Finally, on Friday, the interns had their weekly check-in meeting and the traditional discussion about current events in Armenia and elsewhere. The interns gave updates regarding the progress of their respective projects and Tatyana delivered a short presentation regarding some interesting developments in Armenia. From there, a discussion followed about the latest interview of Prime Minister Nikol Pashinyan to BBC. As rewarding experiences such as this internship come to a close, participants are generally a little bit sad. However, this week was extraordinary in that it was full of genuine laughter, sometimes at the right time and sometimes not really. At any rate, however sad we may be that this wonderful experience is coming to its end, we make sure to keep a positive and fun environment and complete the internship with beautiful smiles and the determination to advance the Armenian Cause, whenever and wherever possible.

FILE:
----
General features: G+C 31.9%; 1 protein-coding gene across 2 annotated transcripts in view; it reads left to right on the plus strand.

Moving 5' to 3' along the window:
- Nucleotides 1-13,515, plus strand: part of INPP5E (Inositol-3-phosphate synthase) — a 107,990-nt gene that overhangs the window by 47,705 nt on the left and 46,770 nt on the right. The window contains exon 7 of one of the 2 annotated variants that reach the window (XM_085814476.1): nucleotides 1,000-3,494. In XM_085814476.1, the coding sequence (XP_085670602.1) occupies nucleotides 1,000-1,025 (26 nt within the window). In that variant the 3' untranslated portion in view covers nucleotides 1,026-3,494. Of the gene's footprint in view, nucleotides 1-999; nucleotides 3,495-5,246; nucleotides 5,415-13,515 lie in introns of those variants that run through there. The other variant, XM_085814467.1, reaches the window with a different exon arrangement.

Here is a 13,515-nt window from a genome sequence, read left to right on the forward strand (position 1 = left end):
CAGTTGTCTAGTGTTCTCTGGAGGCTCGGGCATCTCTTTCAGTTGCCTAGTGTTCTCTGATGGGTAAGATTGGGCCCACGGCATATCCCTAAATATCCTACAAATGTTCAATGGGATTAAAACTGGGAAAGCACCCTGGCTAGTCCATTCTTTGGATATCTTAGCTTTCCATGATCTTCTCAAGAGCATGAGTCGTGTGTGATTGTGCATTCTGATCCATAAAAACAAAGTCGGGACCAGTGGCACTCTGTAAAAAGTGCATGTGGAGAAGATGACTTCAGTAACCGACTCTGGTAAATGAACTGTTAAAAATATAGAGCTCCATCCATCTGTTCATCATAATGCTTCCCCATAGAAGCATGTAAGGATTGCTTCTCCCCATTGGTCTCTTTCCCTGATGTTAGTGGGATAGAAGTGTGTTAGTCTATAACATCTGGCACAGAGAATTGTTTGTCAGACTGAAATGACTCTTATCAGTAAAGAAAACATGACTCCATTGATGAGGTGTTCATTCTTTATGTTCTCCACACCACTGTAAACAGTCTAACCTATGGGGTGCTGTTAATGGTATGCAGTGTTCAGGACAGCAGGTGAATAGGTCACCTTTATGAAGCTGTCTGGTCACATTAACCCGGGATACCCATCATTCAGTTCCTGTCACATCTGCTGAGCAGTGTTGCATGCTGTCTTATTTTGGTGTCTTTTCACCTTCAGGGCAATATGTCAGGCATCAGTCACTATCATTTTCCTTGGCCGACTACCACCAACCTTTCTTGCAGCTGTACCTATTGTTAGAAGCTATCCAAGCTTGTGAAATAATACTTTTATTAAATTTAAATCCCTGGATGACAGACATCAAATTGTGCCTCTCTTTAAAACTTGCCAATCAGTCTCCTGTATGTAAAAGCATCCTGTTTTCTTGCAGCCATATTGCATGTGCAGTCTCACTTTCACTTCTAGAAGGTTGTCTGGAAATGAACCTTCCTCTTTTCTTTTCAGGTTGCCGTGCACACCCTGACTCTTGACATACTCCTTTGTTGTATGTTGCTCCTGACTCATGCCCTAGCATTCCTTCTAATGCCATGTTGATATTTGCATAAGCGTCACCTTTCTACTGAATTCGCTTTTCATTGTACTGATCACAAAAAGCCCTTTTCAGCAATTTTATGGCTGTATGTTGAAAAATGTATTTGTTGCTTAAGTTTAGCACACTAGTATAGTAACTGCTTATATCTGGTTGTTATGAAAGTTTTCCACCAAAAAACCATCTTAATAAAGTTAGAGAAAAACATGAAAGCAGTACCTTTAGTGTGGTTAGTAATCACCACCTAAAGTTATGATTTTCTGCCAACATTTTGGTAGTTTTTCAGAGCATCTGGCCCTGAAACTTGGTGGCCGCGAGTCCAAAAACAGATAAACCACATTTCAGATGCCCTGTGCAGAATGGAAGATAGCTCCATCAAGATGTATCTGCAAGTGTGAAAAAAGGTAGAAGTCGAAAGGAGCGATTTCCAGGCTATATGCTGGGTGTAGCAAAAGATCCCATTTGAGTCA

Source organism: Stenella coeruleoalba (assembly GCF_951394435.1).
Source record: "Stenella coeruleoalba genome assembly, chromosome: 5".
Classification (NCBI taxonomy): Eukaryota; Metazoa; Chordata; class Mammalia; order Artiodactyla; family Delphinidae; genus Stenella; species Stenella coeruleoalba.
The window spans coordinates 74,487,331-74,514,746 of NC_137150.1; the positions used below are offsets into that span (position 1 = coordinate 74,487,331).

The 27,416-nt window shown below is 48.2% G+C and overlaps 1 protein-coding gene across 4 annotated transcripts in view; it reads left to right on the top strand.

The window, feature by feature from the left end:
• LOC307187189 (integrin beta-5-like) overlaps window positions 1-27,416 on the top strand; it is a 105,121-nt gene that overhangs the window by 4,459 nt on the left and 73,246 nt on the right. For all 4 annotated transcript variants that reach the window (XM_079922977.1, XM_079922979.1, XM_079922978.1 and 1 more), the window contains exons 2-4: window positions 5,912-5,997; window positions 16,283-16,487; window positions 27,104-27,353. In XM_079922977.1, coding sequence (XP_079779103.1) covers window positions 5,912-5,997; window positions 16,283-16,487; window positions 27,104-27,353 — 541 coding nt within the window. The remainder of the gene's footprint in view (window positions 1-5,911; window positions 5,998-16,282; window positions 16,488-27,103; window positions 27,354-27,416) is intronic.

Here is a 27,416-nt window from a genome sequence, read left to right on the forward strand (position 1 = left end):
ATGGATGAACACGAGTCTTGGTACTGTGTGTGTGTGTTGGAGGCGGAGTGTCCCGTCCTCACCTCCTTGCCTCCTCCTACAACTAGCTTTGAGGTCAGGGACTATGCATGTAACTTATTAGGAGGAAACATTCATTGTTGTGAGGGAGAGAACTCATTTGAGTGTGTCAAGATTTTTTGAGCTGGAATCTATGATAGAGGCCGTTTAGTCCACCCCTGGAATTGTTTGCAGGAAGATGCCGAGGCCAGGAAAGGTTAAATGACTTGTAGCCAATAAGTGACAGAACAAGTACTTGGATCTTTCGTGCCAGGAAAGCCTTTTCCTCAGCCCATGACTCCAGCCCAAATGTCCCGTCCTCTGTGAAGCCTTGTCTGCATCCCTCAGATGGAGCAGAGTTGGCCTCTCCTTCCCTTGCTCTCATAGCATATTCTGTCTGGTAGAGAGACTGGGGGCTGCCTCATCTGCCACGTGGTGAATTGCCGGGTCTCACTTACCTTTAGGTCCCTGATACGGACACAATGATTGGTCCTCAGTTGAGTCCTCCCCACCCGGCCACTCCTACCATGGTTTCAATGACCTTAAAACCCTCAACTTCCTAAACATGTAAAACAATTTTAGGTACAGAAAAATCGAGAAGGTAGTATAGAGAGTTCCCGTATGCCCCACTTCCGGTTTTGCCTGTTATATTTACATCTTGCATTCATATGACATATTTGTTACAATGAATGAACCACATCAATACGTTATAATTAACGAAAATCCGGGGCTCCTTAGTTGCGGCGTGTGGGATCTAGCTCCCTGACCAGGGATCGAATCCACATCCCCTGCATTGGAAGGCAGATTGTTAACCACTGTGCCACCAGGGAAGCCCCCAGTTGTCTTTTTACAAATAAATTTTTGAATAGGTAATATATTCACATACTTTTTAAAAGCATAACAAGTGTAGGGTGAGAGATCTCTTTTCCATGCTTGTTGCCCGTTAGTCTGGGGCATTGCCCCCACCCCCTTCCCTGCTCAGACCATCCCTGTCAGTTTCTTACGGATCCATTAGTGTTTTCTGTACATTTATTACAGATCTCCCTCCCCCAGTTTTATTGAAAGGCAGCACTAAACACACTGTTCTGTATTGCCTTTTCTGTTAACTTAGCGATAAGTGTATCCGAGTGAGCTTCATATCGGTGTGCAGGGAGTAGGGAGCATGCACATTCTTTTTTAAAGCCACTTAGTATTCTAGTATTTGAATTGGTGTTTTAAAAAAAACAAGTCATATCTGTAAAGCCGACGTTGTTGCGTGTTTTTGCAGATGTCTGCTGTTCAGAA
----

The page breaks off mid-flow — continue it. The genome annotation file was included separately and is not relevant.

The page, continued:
ANCA-WR Internship Program Week 9

BY: Mena Keshishzadeh

UC Berkeley, Political Science

Week 9 kicked off with ANCA-WR Board Member Gev Iskajyan’s lecture focused on elections and candidate endorsements. Iskajyan’s presentation allowed the interns to get a better understanding of the inner workings of a campaign and how priorities are set. He also spoke about the strengths that are correlated with having a community that depends on ANCA-WR to endorse the candidates that are usually supporting Armenian-American issues.

Iskajyan also gave the interns a lesson about Real Politics and how issues-based solidarity differs from transactional support. This tied in with how the ANCA goes about when analyzing and endorsing candidates as well as the effect this has on the outcome of an election.